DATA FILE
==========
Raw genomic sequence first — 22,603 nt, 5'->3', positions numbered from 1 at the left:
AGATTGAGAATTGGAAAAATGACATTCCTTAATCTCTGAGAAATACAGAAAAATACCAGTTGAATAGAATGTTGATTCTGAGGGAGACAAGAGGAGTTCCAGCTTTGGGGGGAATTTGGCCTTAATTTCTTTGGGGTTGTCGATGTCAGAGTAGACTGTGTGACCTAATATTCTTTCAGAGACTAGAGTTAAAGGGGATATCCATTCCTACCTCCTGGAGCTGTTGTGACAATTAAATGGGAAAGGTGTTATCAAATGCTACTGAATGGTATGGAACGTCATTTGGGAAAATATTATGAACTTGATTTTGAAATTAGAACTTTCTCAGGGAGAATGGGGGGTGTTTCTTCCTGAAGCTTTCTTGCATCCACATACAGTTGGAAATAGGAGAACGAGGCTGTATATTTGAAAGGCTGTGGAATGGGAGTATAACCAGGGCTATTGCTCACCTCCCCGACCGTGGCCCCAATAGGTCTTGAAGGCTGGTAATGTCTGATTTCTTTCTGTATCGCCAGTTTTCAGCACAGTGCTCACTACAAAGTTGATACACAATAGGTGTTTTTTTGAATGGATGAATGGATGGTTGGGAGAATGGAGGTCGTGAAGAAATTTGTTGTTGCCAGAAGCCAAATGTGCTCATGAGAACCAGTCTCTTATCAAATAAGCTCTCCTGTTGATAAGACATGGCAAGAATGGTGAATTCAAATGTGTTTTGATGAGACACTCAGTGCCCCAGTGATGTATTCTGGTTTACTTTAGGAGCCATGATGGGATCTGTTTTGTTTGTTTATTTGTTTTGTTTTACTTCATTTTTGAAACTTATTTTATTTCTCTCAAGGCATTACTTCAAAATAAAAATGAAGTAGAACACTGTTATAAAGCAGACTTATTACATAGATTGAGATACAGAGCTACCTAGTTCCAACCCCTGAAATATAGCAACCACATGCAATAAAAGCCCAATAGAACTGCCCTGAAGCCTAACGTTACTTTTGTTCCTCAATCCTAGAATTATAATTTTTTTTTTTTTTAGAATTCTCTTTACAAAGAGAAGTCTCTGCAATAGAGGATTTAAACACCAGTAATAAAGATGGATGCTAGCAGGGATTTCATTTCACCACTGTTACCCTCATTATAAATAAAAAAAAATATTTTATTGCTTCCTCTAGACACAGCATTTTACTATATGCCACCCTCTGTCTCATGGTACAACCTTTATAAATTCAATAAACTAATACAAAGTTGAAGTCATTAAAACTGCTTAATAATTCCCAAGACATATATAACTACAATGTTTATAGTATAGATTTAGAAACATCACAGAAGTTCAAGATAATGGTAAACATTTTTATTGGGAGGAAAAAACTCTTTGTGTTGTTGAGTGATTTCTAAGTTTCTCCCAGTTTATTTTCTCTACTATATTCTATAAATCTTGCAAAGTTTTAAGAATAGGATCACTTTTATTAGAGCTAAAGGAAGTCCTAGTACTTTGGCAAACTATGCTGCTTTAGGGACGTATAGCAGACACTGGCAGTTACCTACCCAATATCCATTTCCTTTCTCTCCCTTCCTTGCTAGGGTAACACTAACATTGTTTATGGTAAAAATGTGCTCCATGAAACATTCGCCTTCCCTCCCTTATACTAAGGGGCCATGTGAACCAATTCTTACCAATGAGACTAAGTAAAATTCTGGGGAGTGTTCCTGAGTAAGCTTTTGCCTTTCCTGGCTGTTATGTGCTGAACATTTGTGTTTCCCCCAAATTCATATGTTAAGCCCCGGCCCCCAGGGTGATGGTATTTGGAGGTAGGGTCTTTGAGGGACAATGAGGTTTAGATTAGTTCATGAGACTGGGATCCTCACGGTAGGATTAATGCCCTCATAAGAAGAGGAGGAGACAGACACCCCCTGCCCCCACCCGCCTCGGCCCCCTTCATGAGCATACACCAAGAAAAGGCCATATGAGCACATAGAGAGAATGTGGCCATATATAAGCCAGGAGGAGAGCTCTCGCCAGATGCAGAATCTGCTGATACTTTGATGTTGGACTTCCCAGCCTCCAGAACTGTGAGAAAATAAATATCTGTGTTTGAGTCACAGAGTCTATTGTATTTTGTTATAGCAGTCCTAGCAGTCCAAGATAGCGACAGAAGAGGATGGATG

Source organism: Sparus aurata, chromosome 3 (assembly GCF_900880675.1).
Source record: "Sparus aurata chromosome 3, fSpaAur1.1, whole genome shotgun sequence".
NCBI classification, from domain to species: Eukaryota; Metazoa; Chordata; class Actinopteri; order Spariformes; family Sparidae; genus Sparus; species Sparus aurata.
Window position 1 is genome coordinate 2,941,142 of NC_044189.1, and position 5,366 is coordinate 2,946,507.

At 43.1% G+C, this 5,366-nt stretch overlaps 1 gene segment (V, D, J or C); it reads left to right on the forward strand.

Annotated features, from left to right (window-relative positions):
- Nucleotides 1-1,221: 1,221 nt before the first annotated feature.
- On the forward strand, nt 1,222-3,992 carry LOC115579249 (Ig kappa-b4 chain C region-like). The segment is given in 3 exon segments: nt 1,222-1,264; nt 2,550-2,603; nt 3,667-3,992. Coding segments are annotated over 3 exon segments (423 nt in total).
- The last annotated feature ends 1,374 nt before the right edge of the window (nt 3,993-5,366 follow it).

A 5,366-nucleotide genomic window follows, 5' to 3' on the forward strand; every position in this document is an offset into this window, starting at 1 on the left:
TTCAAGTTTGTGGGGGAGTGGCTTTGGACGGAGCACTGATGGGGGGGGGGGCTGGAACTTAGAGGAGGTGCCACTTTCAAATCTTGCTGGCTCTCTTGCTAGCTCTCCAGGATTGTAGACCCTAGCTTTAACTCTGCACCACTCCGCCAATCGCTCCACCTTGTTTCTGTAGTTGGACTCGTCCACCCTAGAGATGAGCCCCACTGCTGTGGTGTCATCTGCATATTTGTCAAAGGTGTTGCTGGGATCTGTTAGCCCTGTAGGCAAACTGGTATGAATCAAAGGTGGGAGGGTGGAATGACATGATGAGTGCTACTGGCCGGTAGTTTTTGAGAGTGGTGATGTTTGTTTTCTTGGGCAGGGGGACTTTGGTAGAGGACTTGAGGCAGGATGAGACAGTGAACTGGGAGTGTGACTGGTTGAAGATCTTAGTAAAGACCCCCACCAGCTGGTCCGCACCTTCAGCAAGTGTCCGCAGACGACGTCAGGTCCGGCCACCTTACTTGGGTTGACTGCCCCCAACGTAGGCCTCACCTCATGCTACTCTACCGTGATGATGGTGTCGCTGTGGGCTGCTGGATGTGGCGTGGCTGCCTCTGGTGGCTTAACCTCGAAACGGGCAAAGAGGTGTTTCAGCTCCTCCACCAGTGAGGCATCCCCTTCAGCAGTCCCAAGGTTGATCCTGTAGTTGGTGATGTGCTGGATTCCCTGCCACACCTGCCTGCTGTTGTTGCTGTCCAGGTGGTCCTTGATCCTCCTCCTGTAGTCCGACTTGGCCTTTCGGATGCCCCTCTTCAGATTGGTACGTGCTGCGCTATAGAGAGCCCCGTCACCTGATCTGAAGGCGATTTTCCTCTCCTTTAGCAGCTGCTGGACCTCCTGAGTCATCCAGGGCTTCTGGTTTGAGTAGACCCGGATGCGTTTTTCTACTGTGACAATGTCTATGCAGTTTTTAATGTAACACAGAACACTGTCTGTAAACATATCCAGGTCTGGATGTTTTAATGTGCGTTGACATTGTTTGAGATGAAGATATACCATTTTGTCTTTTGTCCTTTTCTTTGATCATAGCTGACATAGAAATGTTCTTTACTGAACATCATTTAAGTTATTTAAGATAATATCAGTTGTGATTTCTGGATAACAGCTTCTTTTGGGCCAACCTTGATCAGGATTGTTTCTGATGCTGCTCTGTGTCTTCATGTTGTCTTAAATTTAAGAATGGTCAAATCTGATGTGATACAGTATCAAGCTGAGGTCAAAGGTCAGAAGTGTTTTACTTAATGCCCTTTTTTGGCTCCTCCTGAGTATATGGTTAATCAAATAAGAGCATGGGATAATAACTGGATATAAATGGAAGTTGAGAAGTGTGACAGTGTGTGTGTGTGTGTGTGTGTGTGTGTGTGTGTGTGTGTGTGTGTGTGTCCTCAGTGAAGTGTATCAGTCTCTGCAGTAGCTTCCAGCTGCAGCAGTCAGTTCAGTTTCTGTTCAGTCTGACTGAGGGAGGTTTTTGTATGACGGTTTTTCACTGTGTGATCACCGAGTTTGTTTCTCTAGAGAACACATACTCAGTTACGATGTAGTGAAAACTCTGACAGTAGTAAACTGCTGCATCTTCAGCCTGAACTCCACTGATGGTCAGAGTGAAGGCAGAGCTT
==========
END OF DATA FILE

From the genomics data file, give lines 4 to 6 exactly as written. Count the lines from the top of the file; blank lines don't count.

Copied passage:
Source record: "Sparus aurata chromosome 3, fSpaAur1.1, whole genome shotgun sequence".
NCBI classification, from domain to species: Eukaryota; Metazoa; Chordata; class Actinopteri; order Spariformes; family Sparidae; genus Sparus; species Sparus aurata.
Window position 1 is genome coordinate 2,941,142 of NC_044189.1, and position 5,366 is coordinate 2,946,507.